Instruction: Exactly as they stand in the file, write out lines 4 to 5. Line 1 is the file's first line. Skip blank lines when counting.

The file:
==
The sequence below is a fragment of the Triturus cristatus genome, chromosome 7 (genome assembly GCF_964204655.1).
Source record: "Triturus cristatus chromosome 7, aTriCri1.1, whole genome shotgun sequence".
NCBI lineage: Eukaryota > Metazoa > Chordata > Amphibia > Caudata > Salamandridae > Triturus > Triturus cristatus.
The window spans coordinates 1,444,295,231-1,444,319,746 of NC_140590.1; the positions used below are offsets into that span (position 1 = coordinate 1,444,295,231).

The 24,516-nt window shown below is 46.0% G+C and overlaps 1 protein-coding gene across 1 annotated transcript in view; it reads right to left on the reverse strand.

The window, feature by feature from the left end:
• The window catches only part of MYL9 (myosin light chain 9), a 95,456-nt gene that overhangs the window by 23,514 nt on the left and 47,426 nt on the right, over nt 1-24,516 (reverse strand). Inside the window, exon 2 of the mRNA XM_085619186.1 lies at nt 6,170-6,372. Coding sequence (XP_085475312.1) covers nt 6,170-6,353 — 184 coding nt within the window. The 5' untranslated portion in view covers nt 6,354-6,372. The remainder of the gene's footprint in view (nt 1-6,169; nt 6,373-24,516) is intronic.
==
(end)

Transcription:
The window spans coordinates 1,444,295,231-1,444,319,746 of NC_140590.1; the positions used below are offsets into that span (position 1 = coordinate 1,444,295,231).

The 24,516-nt window shown below is 46.0% G+C and overlaps 1 protein-coding gene across 1 annotated transcript in view; it reads right to left on the reverse strand.